Correction: A recreational use advisory issued July 1 for part of Upper Klamath Lake misidentified the affected area as Eagle Point rather than areas around Eagle Ridge County Park. The advisory has been corrected; OHA regrets the error.
Upper Klamath Lake: Oregon Health Authority (OHA) issued a recreational use health advisory today for areas around Eagle Ridge in Upper Klamath Lake due to the presence of a cyanobacteria bloom and cyanotoxins above recreational use values for human exposure. The lake is in Klamath County.
People should avoid swimming and high-speed water activities, such as water skiing or power boating, in areas of the lake where blooms are, as the major risk of exposure is from ingesting water. These toxins are not absorbed through the skin. However, if you have skin sensitivities you may get a puffy red rash.
Due to very hot weather between the time samples were collected and when OHA received results, people should be aware that the bloom and associated toxins may have spread beyond the area around Eagle Point. OHA recommends that people keep an eye out for visible signs of bloom in other areas of the lake and stay out of the water in locations with visible scum.
People are encouraged to visit Upper Klamath Lake and enjoy activities such as fishing, camping, hiking, biking, picnicking, bird watching, canoeing and kayaking. Boating is safe as long as speeds do not create excessive water spray. Sprays could lead to the risk of inhaling cyanotoxins.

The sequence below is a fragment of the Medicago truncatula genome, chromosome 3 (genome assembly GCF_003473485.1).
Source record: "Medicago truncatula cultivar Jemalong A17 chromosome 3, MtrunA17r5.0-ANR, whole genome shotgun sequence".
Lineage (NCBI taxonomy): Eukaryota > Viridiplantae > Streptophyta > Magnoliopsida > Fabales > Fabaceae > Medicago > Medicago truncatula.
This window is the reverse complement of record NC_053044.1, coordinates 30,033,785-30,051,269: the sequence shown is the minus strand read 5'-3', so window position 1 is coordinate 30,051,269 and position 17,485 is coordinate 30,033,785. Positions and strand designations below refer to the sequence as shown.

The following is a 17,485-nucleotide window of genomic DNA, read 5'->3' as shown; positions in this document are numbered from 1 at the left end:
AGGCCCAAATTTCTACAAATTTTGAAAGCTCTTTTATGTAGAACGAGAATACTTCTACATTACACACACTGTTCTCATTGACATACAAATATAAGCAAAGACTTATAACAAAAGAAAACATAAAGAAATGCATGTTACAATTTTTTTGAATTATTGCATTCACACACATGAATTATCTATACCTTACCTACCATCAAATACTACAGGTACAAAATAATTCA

Drinking water directly from areas of the lake affected by a bloom is especially dangerous. Toxins cannot be removed by boiling, filtering or treating water with camping-style filters. Contact campground management or the local health department with questions about water available at nearby campgrounds or day use areas.
Not all private treatment systems are effective at removing cyanotoxins. If you do not use a well or public water system and draw in-home water directly from an affected area you are advised to use an alternative water source.
Children and pets
Children and pets are at increased risk for exposure because of their size and levels of activity. Dogs can get extremely ill and even die within minutes to hours of exposure to cyanotoxins by drinking the water, licking their fur or eating the toxins from floating mats or dried crust along the shore. This is regardless of a recreational use health advisory in place.
Be aware that dogs can become ill and die from water intoxication after drinking excessive amounts of water while swimming or fetching objects for long periods of time. Intoxication is a potentially fatal disturbance in brain function resulting from an imbalance of electrolytes in the body. Water intoxication and heat stroke can cause similar symptoms as exposure to cyanotoxins.
Exposure to cyanotoxins can be serious and cause a range of symptoms. Symptoms may be similar to food poisoning such as stomach cramping, diarrhea, nausea and vomiting. Symptoms may also be more serious, such as numbness, tingling, dizziness and shortness of breath. These symptoms may require medical attention. Dogs can experience weakness, difficulty walking, seizures, lethargy, loss of appetite and more. If your dog exhibits any of these symptoms after swimming, seek veterinary treatment as quickly as possible.
Fish caught from areas where cyanobacteria blooms are present may pose unknown health risks. Fat, skin and organs should be removed before cooking or freezing. Toxins are more likely to collect in these tissues. Fillets should also be rinsed with clean water.